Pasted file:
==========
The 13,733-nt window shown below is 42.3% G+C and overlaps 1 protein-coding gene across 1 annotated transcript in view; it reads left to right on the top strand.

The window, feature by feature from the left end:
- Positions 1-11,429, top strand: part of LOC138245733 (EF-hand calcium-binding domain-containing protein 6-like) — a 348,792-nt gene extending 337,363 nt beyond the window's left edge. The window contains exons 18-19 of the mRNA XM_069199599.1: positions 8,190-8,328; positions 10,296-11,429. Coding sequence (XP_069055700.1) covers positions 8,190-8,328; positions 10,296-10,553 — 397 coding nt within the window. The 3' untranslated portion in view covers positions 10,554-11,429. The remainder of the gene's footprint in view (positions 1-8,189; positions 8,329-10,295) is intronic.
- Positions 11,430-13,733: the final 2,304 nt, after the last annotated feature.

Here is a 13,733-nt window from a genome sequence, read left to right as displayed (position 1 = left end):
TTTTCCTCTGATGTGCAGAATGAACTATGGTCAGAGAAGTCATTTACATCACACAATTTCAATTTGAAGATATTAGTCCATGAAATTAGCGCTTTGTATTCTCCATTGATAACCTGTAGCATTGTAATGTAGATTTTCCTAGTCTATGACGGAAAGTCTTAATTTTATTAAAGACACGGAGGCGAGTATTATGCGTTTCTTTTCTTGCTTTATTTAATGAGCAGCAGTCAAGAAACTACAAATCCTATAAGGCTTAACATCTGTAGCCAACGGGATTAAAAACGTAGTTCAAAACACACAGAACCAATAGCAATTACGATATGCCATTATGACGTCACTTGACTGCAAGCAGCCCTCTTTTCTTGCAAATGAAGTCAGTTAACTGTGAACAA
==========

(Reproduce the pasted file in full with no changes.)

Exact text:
The 13,733-nt window shown below is 42.3% G+C and overlaps 1 protein-coding gene across 1 annotated transcript in view; it reads left to right on the top strand.

The window, feature by feature from the left end:
- Positions 1-11,429, top strand: part of LOC138245733 (EF-hand calcium-binding domain-containing protein 6-like) — a 348,792-nt gene extending 337,363 nt beyond the window's left edge. The window contains exons 18-19 of the mRNA XM_069199599.1: positions 8,190-8,328; positions 10,296-11,429. Coding sequence (XP_069055700.1) covers positions 8,190-8,328; positions 10,296-10,553 — 397 coding nt within the window. The 3' untranslated portion in view covers positions 10,554-11,429. The remainder of the gene's footprint in view (positions 1-8,189; positions 8,329-10,295) is intronic.
- Positions 11,430-13,733: the final 2,304 nt, after the last annotated feature.

Here is a 13,733-nt window from a genome sequence, read left to right as displayed (position 1 = left end):
TTTTCCTCTGATGTGCAGAATGAACTATGGTCAGAGAAGTCATTTACATCACACAATTTCAATTTGAAGATATTAGTCCATGAAATTAGCGCTTTGTATTCTCCATTGATAACCTGTAGCATTGTAATGTAGATTTTCCTAGTCTATGACGGAAAGTCTTAATTTTATTAAAGACACGGAGGCGAGTATTATGCGTTTCTTTTCTTGCTTTATTTAATGAGCAGCAGTCAAGAAACTACAAATCCTATAAGGCTTAACATCTGTAGCCAACGGGATTAAAAACGTAGTTCAAAACACACAGAACCAATAGCAATTACGATATGCCATTATGACGTCACTTGACTGCAAGCAGCCCTCTTTTCTTGCAAATGAAGTCAGTTAACTGTGAACAA